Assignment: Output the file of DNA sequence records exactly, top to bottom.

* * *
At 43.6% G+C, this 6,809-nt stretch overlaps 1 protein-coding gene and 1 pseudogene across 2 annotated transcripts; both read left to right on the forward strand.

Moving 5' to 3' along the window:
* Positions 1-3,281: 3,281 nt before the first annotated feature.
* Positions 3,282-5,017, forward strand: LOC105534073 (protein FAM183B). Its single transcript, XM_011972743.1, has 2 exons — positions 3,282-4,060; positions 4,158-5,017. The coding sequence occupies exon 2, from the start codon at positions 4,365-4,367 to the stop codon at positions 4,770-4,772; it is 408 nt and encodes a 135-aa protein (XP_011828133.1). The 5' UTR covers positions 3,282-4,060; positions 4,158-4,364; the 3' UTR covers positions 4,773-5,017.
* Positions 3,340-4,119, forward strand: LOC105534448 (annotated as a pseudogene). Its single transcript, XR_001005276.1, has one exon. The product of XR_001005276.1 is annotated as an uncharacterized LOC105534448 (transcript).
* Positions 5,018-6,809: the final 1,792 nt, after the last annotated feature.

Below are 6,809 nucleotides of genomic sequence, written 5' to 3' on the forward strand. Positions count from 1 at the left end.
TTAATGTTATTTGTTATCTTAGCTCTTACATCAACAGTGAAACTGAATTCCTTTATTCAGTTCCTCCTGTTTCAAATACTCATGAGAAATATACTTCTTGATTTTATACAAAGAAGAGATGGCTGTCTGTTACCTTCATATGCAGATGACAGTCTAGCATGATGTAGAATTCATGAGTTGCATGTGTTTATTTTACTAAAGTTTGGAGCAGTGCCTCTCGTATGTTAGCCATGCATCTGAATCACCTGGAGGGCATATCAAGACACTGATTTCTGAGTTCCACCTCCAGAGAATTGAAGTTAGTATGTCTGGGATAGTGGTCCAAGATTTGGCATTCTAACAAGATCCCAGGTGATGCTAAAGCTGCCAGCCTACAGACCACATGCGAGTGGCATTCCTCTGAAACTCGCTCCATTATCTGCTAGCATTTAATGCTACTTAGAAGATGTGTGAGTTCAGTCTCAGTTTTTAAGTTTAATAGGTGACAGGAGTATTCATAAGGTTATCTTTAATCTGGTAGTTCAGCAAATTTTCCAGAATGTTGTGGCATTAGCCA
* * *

At 43.6% G+C, this 6,809-nt stretch overlaps 1 protein-coding gene and 1 pseudogene across 2 annotated transcripts; both read left to right on the forward strand.

Moving 5' to 3' along the window:
* Positions 1-3,281: 3,281 nt before the first annotated feature.
* Positions 3,282-5,017, forward strand: LOC105534073 (protein FAM183B). Its single transcript, XM_011972743.1, has 2 exons — positions 3,282-4,060; positions 4,158-5,017. The coding sequence occupies exon 2, from the start codon at positions 4,365-4,367 to the stop codon at positions 4,770-4,772; it is 408 nt and encodes a 135-aa protein (XP_011828133.1). The 5' UTR covers positions 3,282-4,060; positions 4,158-4,364; the 3' UTR covers positions 4,773-5,017.
* Positions 3,340-4,119, forward strand: LOC105534448 (annotated as a pseudogene). Its single transcript, XR_001005276.1, has one exon. The product of XR_001005276.1 is annotated as an uncharacterized LOC105534448 (transcript).
* Positions 5,018-6,809: the final 1,792 nt, after the last annotated feature.

Below are 6,809 nucleotides of genomic sequence, written 5' to 3' on the forward strand. Positions count from 1 at the left end.
TTAATGTTATTTGTTATCTTAGCTCTTACATCAACAGTGAAACTGAATTCCTTTATTCAGTTCCTCCTGTTTCAAATACTCATGAGAAATATACTTCTTGATTTTATACAAAGAAGAGATGGCTGTCTGTTACCTTCATATGCAGATGACAGTCTAGCATGATGTAGAATTCATGAGTTGCATGTGTTTATTTTACTAAAGTTTGGAGCAGTGCCTCTCGTATGTTAGCCATGCATCTGAATCACCTGGAGGGCATATCAAGACACTGATTTCTGAGTTCCACCTCCAGAGAATTGAAGTTAGTATGTCTGGGATAGTGGTCCAAGATTTGGCATTCTAACAAGATCCCAGGTGATGCTAAAGCTGCCAGCCTACAGACCACATGCGAGTGGCATTCCTCTGAAACTCGCTCCATTATCTGCTAGCATTTAATGCTACTTAGAAGATGTGTGAGTTCAGTCTCAGTTTTTAAGTTTAATAGGTGACAGGAGTATTCATAAGGTTATCTTTAATCTGGTAGTTCAGCAAATTTTCCAGAATGTTGTGGCATTAGCCA